July 20, 2015

How to Write a Good Story Opening, Part 3

In the first part of this series, we looked at what makes a good opening.  In the second part, we talked about how to learn to write opening sentences by studying good examples you encounter.  In this installment, we'll look at how to review and strengthen your story opening and suggest some books you can read to learn even more.

Revising Your Opening

You need a strong opening to ensure that agents, editors, and readers will you’re your story a fair chance.  Once you’ve written your opening, the following suggestions will help you tighten up the prose and improve it:
  • Using the word processor's find function, locate or highlight the following words to see if they signify the problems indicated here (I created a Microsoft Word macro that highlights these in my work):
    • words the end in “ly” (these are often adverbs and adjectives which signify the need for stronger nouns and verbs, or can be eliminated entirely)
    • words that end in “ing”, and “ion” (these often appear as the ending syllable in long words like “intoxication” which would be better to write as “drunk”)
    • of (Phrases like "he stormed out of the room" can be rewritten as "he stormed from the room" in order to make it clearer and more concise)
    • that (Change "She thought that he might have a problem" to "She thought he might have a problem" or "She feared he had a problem")
    • said (Eliminating this word as much as possible will strengthen your fiction.  Avoid using euphemisms like "articulated", "interjected", etc.,too.)
    • was/were ("Fred was making a martini." isn't as strong as "Fred mixed a martini.")
    • by (When used in a phrase like "She was struck by a bus" it slows down the action versus "A bus hit her.")
    • his/her (when used in phrases like "his car was fast" you can make it strong with a phrase like "he had a fast car")
    • very (often this implies that the following word or words should be replaced with something stronger, for instance "the book was very old" might be rewritten to "the book was ancient" or "she picked the book up carefully, afraid it would crumble to dust in her hands")
    • about (when used in a phrase like "there were about ten people here" it's vague, and you're better off using an exact count unless there's no way your character would know)
    • And/But (sentences that start with these words sound pompous, and unless they're part of a character's speech pattern, they should be eliminated)
    • like (this will draw your attention to similes that can be removed or replaced with clearer language)
    • felt, feel, hear, heard, smell, saw, taste, touch (These words can filter the reader's sensory experience through a character, distancing the reader from it.  Instead of "she felt the rough wooden surface" you can say "The wooden surface was rough" to eliminate the filter and bring the sensory experience closer to the reader.)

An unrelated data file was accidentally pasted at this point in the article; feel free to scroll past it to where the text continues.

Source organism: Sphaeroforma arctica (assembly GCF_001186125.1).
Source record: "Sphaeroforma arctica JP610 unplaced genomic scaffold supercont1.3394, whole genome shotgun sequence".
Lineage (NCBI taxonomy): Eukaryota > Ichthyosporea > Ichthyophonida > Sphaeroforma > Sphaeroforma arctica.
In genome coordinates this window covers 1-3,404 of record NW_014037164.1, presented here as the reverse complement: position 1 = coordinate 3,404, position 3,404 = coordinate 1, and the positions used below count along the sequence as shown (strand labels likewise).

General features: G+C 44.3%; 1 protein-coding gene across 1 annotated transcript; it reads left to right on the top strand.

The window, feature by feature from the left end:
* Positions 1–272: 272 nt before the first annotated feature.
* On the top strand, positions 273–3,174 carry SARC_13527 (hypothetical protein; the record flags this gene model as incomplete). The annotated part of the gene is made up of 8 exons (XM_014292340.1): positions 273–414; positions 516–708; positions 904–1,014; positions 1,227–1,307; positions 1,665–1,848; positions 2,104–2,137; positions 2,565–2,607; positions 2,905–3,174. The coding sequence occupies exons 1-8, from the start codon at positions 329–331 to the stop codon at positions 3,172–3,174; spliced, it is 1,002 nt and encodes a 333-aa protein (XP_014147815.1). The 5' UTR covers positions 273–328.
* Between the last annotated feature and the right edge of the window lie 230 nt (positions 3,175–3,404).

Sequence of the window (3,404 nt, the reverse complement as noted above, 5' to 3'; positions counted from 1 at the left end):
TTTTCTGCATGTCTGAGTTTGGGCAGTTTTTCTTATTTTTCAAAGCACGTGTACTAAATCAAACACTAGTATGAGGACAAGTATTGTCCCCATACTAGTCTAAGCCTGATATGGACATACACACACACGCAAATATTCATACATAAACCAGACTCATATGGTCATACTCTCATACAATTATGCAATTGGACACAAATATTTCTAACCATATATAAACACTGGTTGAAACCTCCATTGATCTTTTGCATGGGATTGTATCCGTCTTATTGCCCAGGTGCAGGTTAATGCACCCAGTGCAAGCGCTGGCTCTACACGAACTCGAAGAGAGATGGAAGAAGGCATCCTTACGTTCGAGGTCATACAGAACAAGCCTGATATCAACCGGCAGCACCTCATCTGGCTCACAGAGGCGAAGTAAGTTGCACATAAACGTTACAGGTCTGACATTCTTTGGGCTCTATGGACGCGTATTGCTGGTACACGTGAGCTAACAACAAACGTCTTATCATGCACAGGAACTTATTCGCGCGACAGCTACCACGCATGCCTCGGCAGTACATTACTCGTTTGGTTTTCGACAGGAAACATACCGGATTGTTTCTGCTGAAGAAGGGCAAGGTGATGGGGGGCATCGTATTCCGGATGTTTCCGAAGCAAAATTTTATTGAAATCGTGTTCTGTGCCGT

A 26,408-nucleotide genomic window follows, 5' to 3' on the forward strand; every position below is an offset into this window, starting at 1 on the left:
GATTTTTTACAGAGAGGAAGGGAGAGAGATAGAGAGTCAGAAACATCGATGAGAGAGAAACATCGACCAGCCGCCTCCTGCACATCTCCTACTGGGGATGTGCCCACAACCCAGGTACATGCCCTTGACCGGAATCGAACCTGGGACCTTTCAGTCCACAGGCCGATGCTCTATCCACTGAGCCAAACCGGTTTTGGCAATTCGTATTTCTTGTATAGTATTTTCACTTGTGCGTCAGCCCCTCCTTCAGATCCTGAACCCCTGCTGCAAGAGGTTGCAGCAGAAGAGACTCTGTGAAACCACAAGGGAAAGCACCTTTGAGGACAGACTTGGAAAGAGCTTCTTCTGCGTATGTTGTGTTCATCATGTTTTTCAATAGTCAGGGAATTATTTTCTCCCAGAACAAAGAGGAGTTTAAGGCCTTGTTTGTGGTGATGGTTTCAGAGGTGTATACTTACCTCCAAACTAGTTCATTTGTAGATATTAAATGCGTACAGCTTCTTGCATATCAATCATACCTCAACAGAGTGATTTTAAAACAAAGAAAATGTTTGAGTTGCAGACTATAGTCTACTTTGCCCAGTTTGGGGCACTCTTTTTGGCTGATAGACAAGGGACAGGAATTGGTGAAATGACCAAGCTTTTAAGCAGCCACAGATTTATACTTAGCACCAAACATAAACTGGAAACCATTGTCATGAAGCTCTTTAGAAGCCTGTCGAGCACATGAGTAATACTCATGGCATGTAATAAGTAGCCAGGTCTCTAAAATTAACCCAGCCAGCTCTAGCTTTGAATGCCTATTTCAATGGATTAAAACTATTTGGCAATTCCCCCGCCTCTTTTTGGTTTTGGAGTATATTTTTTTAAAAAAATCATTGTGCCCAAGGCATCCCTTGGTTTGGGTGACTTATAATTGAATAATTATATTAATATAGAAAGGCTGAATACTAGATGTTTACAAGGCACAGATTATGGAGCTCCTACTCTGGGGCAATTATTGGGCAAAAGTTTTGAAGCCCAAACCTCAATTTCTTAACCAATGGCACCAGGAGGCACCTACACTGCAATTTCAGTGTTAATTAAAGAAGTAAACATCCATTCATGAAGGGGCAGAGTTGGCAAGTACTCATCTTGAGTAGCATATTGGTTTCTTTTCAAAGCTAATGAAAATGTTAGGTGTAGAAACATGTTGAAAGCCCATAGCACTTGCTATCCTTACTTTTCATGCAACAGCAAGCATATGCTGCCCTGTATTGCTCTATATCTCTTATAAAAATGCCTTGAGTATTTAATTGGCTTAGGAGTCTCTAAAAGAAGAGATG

• as (When used in phrases like "nutty as a fruitcake" ask yourself if there is a better word or phrase you can use that doesn't include "as" -- like "eccentric" or "insane")
  • If you're unsure about any facts in your opening, research them.
  • Look for cliches and eliminate them unless they're part of a character's unique speech pattern.
  • Make a list of all the adjectives and adverbs in your opening.  Consider whether these can be eliminated, or whether they signify the need for a stronger noun or verb.  If the adjective or adverb is needed, is there a more unusual or stronger one you can use?
  • Look for any unnecessary words or phrases.  Eliminate them or replace them with stronger and more-descriptive words.
  • Look for any long sentences and see if you can break them apart or simplify them.
  • Look for any redundant phrases or words and replace or eliminate them.
  • Look for long dialogue exchanges without any other text breaking them up (i.e., no breaks in the dialogue like "Margaret walked over and opened the window" or "He took another bite of spaghetti.).  This is sometimes referred to as a "white room problem".
  • Make sure your dialogue reflects the character speaking it.  We wouldn't expect a poorly educated man from a rural area to say "Yes, I suspect to find an appropriate solution presently."  He'd more likely say "Yep, I'll figure it out.")
  • Examine the length of your sentences and ensure that it varies, mixing shorter and longer sentences within the same paragraph where appropriate.
  • Make sure you're showing the characters' thoughts, actions, and reactions to story events.
  • Read the work aloud and be alert for anything that is hard to speak or that doesn't sound right when you say it.
  • Have someone else you trust read the text and get their feedback.

Your opening should now be much stronger.

Reading List

There is a lot more to learn about story openings than I've covered in this series.  Below are some of the resources I recommend if you are ready to dig in deeper:

The above links to go the Amazon.com web page where you can buy the books listed.

1 comment:

  1. It is very important to start good, it's even more important to leave a good footprint. I mean, book review.
    From that review depends what will be reaction of the majority of your audience ('cause majority trust "clever reviews")


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